The duration of 12 years is considered to be a substantial procedural violation justifying the reimbursement of the appeal fee. According to point 2 of the reasons:
In the opinion of the Board, the delays cannot be justified by the particular circumstances of the case. The duration of the first-instance proceedings of more than twelve years after entry into the European phase must be regarded as excessive. According to decision T 315/03, even a shorter delay of ten years in a much more complex opposition case amounted to a procedural violation (points 15.5 and 15.6 of decision T 315/03 which was published only in an abbreviated form in OJ EPO 2006, 15). The Board in that case found that such a delay was not "within a reasonable time" and therefore infringed Article 6(1) of the European Convention on Human Rights (ECHR).This is reasoning is remarkable because it is one of the rare cases referring to the ECHR and the delay has some similarities with the purported delay of up to 15 years for labour cases against the EPO handled by the Administrative Tribunal of the International Labour Organisation (ILOAT).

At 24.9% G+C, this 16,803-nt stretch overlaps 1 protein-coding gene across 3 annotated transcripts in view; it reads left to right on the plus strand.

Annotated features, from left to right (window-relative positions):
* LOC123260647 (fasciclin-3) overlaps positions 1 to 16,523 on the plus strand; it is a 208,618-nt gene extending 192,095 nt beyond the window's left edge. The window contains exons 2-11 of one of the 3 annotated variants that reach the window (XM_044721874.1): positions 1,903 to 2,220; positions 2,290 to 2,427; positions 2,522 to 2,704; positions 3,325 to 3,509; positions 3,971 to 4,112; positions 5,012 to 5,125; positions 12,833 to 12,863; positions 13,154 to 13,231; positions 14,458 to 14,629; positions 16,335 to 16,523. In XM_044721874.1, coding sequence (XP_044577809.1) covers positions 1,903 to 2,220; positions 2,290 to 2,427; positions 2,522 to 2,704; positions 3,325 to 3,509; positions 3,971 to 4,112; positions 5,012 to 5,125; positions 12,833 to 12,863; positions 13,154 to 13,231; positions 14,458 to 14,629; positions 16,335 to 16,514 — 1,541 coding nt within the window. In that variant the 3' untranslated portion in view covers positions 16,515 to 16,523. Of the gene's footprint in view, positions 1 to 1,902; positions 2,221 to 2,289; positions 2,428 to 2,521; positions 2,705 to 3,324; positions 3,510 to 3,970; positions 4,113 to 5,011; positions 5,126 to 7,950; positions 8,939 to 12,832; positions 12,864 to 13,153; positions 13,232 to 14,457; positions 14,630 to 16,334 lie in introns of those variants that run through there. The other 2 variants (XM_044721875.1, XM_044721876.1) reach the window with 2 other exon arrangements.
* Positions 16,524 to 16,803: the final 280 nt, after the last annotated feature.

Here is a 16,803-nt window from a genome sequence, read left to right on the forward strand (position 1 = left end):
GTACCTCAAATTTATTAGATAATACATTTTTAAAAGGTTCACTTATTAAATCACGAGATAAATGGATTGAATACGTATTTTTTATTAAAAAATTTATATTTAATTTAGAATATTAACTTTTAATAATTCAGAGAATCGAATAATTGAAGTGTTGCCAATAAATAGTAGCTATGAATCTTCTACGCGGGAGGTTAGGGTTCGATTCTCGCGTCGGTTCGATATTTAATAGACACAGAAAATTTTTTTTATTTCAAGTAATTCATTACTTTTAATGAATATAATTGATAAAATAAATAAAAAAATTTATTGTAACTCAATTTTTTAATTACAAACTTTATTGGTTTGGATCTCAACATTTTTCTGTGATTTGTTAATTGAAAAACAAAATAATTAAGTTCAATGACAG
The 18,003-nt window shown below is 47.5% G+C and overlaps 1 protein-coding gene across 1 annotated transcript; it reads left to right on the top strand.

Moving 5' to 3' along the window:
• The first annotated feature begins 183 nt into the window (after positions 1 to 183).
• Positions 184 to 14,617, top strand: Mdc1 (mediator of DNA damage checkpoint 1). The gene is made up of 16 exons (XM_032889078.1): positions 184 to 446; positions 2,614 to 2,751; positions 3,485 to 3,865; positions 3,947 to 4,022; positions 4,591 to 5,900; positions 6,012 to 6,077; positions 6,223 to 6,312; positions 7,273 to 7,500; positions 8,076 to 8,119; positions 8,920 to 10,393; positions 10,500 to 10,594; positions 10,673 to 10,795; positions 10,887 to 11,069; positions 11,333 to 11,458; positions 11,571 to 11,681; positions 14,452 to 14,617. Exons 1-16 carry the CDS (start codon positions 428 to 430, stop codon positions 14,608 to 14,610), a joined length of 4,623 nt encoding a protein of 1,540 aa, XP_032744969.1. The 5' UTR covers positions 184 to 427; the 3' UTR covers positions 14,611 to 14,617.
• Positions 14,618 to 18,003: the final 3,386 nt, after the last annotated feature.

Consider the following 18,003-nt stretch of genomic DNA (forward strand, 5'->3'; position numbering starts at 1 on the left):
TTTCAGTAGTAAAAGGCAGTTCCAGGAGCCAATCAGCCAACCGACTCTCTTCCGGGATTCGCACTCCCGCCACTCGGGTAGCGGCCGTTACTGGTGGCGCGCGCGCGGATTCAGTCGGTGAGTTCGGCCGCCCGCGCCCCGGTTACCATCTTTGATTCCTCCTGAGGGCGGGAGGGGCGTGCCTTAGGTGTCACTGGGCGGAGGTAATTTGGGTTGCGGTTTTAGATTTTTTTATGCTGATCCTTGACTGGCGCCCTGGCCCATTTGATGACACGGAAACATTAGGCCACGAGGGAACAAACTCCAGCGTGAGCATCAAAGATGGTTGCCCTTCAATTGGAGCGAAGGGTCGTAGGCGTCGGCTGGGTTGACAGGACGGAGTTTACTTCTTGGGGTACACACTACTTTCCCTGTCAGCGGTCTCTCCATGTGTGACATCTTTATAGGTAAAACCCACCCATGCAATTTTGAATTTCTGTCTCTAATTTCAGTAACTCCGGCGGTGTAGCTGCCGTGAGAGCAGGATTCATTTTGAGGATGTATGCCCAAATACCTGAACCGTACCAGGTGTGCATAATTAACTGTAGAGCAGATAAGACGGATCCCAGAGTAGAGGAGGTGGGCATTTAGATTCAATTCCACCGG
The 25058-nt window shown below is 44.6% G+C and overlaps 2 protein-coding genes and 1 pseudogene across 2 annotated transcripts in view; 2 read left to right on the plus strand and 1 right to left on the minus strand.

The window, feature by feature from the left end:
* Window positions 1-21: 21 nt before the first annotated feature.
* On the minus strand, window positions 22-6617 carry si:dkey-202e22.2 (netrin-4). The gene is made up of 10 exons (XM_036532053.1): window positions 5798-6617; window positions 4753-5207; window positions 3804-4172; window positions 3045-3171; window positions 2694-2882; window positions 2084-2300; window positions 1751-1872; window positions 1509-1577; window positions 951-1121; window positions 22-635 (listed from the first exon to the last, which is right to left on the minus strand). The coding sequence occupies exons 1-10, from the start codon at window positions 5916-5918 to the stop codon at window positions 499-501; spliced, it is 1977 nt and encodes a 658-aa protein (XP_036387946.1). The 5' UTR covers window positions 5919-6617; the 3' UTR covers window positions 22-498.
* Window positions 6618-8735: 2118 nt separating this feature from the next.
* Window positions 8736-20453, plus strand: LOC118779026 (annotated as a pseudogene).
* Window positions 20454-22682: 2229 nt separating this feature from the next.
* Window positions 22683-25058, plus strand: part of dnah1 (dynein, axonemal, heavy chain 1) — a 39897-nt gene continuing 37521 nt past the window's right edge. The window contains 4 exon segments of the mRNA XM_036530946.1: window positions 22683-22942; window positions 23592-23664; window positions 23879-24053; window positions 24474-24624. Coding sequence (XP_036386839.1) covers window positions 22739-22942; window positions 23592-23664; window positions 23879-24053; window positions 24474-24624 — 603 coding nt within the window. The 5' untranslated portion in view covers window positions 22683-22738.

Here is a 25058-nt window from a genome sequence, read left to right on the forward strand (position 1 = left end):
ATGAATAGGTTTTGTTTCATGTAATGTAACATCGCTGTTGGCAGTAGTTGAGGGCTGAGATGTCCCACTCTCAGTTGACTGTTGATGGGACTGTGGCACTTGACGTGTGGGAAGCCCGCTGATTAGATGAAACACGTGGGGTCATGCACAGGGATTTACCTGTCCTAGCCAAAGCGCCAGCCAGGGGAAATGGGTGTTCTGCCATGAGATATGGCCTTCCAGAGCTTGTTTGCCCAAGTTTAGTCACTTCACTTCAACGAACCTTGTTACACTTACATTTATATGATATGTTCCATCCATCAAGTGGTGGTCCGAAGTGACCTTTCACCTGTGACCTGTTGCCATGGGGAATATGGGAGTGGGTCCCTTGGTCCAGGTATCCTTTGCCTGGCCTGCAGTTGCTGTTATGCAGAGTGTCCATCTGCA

The additional delay of 5 years for the 2nd instance is not mentioned or justified. Rather, the case is remitted to the examining division, not without noting that "... the Examining Division should expedite its final examination of the remitted case."
Given that the Patent - once Granted - will expire in May this year, the reimbursement of the appeal fee will be a poor consolation for the applicant.